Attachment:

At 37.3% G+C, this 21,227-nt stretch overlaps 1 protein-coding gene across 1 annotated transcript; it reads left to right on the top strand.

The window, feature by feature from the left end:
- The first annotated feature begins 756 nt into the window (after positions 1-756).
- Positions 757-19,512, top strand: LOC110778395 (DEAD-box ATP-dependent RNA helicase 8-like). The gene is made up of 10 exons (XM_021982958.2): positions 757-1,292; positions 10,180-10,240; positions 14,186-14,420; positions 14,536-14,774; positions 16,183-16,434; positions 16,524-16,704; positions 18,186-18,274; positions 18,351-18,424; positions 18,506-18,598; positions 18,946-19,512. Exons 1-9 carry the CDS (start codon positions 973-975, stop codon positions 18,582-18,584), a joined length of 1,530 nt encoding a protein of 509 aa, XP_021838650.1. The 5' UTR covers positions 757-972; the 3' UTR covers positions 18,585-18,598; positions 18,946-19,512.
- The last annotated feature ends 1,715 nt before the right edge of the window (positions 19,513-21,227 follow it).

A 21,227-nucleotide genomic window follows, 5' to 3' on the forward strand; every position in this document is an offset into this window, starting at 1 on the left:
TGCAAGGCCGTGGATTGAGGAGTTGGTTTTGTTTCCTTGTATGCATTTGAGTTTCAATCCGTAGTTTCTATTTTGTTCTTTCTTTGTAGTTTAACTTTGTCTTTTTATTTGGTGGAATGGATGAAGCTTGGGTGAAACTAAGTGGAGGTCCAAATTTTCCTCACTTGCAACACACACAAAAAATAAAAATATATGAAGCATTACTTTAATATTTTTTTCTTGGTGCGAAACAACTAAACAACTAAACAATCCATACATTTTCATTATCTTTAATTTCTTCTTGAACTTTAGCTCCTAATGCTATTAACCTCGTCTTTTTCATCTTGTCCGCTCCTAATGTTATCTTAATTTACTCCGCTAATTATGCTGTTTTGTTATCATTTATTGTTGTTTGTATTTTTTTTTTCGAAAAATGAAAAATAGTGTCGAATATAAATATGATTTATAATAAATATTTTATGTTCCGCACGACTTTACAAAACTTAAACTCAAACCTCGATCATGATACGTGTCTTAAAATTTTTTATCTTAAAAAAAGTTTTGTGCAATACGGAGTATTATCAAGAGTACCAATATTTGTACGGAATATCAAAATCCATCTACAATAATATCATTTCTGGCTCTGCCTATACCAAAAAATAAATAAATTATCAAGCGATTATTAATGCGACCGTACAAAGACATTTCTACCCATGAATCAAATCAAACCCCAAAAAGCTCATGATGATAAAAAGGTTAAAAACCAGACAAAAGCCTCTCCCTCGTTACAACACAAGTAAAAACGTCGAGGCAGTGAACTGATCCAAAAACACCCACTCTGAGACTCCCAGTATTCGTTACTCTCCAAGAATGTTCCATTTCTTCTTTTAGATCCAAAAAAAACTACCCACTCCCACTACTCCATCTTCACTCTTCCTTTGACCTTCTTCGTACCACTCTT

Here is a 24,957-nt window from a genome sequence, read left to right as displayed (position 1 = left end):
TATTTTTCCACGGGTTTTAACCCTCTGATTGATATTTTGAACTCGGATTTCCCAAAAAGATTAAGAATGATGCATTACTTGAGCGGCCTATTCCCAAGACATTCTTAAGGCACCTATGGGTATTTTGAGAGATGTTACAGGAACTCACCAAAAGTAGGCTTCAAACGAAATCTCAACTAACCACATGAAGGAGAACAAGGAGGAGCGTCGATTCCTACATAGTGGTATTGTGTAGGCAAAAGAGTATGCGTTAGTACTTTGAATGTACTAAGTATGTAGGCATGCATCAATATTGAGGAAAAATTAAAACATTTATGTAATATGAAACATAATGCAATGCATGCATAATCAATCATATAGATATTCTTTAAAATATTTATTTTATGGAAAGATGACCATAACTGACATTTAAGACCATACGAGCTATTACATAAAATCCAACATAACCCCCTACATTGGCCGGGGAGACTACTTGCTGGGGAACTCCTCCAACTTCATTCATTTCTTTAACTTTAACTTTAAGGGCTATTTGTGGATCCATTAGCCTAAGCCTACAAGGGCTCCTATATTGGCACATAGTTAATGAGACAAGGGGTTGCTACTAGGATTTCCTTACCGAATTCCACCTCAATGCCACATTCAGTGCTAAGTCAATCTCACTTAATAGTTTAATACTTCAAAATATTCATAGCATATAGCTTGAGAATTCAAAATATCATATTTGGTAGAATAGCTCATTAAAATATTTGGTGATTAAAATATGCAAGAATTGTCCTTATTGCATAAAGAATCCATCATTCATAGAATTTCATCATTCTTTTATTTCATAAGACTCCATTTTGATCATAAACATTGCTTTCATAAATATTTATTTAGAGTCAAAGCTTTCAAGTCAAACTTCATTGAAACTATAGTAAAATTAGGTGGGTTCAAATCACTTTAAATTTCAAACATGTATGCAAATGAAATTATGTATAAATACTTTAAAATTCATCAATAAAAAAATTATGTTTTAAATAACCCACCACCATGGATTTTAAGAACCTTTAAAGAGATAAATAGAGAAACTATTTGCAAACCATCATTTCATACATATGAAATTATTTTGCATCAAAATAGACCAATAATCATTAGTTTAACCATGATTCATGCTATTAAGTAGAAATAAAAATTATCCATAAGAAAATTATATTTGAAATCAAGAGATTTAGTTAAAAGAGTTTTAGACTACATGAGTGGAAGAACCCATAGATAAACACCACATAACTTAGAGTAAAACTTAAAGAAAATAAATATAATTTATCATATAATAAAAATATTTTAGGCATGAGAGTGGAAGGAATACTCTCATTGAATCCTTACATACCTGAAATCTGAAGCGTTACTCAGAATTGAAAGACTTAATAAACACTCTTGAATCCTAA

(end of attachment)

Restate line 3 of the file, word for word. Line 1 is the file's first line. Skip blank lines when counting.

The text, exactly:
- The first annotated feature begins 756 nt into the window (after positions 1-756).